With ISIS booted out of Mosul – a victory the Iraqi army could never have won without direct US military planning and involvement – Iraq’s Prime Minister Haydar Al-Abadi quickly threw off his ties with Washington, against all expectations, and jumped aboard the Russian-Iranian axis.
Iraq and Iran on July 23 signed a defense accord which raised concerns in Washington. They agreed to “step up their military cooperation and the fight against terrorism and extremism.”
Defense Ministers Hossein Dehghan for Iran and Erfan al-Hiyali for Iraq also signed a memorandum of understanding covering border security, logistics and training, cooperation and shared intelligence for “fighting terrorism and extremism” and other issues.
The documents, signed in Tehran, are diagnosed by DEBKA Weekly’s military sources as opening the door to the attachment of Iranian military advisers to most Iraqi army operational units, to its general command, its military intelligence and to the defense ministry in Baghdad.
The only contingent barring Iranian advisers for now is the 36th Commando Battalion, the first special operations unit developed by the United States after the fall of Saddam Hussein 14 years ago. To this day, this 8,000-strong component of Iraq’s elite Counter-Terrorism Service is the most professional and politically reliable element available to the Baghdad government.
However, the entire Counter-Terror Service, which successfully fronted the battle for Mosul against ISIS for nine months, suffered 40 percent losses and is exhausted.
By throwing in his lot with Tehran, Abadi is gambling with his regime and his own future. Ditching his dependence on US military aid in the aftermath of the Mosul campaign exposes Iraq to major hazards:
1. Still to be mopped up are the ISIS fugitives hiding out in Iraq’s deserts, borderlands, jungle groves and cities. That job can only be managed by the competent counterterrorism units available from the US-led coalition and their sophisticated intelligence resources.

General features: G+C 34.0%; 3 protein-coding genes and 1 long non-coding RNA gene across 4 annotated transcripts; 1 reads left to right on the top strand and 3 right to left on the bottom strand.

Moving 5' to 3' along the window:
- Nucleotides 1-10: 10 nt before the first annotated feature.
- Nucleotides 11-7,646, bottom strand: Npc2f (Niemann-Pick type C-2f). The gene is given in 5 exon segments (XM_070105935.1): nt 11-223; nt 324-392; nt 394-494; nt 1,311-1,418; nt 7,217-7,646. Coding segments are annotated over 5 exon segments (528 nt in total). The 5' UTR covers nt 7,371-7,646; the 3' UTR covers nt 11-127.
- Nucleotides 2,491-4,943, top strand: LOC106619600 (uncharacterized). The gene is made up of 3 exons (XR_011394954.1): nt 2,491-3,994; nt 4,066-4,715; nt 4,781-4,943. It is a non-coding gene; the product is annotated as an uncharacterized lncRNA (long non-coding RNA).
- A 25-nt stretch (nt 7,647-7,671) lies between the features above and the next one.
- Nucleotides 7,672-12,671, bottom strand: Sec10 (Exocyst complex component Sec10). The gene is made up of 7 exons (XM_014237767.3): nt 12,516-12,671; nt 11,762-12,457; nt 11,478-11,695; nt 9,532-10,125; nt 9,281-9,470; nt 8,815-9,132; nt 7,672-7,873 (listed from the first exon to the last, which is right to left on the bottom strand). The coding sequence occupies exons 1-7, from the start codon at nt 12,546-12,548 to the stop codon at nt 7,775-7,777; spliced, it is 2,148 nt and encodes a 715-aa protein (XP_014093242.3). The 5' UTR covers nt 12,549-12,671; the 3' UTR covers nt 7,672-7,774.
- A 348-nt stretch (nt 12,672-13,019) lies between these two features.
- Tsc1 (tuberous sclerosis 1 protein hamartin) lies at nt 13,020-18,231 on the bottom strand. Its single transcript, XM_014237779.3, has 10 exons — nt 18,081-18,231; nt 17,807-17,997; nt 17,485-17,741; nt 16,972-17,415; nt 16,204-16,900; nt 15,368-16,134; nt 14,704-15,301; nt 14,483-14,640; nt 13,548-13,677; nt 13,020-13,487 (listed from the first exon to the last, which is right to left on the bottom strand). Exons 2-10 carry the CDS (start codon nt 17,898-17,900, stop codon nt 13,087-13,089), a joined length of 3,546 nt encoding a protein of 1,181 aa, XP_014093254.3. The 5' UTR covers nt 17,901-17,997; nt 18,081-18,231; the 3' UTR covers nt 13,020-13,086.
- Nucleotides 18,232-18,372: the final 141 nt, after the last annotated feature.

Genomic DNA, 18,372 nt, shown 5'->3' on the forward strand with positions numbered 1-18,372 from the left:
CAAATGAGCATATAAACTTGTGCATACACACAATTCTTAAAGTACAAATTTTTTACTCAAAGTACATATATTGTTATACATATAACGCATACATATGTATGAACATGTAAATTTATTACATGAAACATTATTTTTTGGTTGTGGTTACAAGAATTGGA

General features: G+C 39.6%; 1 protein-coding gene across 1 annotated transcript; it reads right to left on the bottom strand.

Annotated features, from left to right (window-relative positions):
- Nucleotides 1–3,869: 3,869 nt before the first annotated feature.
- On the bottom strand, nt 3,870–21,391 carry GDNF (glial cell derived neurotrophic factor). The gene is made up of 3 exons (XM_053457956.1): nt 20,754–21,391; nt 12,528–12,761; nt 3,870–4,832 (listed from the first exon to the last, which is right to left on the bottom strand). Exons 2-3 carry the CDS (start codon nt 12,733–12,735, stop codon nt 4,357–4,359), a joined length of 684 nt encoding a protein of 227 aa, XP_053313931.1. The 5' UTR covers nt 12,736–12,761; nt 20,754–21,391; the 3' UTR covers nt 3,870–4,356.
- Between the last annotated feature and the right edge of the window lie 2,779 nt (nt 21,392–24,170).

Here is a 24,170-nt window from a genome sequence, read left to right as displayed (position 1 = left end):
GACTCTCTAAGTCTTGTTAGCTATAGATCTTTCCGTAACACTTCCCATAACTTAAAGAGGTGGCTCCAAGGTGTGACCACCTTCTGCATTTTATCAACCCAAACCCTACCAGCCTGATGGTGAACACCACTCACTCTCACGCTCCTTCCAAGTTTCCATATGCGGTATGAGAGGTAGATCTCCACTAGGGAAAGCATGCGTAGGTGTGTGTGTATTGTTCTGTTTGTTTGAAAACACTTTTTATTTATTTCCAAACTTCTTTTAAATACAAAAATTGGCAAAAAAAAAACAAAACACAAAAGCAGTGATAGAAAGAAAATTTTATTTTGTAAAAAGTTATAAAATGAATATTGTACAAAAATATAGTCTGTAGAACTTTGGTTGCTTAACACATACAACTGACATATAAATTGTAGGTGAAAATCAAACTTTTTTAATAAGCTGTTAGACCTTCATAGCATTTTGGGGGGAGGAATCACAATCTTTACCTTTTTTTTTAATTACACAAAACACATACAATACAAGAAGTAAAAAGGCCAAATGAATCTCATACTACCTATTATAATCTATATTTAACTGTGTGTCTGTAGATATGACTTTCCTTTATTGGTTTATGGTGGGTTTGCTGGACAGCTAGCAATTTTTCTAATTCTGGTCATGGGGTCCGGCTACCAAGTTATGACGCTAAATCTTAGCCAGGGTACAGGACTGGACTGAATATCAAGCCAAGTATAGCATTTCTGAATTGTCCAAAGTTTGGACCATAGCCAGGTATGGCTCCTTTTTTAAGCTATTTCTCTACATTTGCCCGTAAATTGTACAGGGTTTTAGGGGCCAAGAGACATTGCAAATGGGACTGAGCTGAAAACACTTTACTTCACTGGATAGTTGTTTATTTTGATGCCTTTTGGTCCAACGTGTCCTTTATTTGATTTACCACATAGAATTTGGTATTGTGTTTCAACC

2. The Iraqi army’s loyalties are divided. The powerful Popular Mobilization Forces headed by Abu Mahdi al-Muhandis and the F faction of the Badr Brigades and its leader, Hadi al-America, both take their orders from Iran’s Al Qods chief Gen, Qassem Soleimani of the Revolutionary Guards and are outside Abadi’s ambit. The prime minister is badly short of loyalist forces fully under his control.
3. At the same time, Al Abadi won’t have missed the Trump administration’s growing inclination to pull the US out of its military involvement in Syria and Iraq (See separate article on this.). This too will have been a factor in his decision to plump for the Iranian option in preference to lining up with the Americans.
This choice may also lead the Iraqi prime minister to drop his opposition to Soliemani’s plan to conjoin Iraqi and Syrian military units, especially those posted on the 900km border between their two countries. The Americans resisted this plan, in order to block Tehran’s goal of a land corridor between the two countries, but their withdrawal from the picture will free Abadi to make his own reckoning on the issue.
One decision he has already made was to buy tanks in Russia. This week the Iraqi and Russian governments signed a pivotal deal for the purchase of “a large batch” of advanced Russian T-90 tanks. The purchase was described sarcastically by Vladimir Kozhin, President Vladimir Putin’s adviser on military-technical cooperation, as “resupplying” the losses of Iraqis’ American M1A1 Abrams fleet, which was reduced by the battle for Mosul.
The Russian manufacturers are committed to delivering 73 T-90S and T-90SK tanks to Iraq by the end of this year. T-90S is the export version and SKS designates the unit commander’s model.
The T-90’s’s explosive reactive armor and infrared jammers provide enhanced protection for the crew and its systems against inbound rocket-propelled grenades and anti-tank missiles. The tank’s 2A46M 125mm main gun fires both armor-piercing shells and anti-tank missiles.
Since Syria is already introducing these sophisticated tanks to its army, conditions are shaping up for the two armies or sections thereof to merge under a unified Iranian command. The potential US drawdown of its forces, and the successful US-led battle for Mosul, may end up catapulting Solemani into the role of top gun of an interlinked Syrian-Iraqi military force.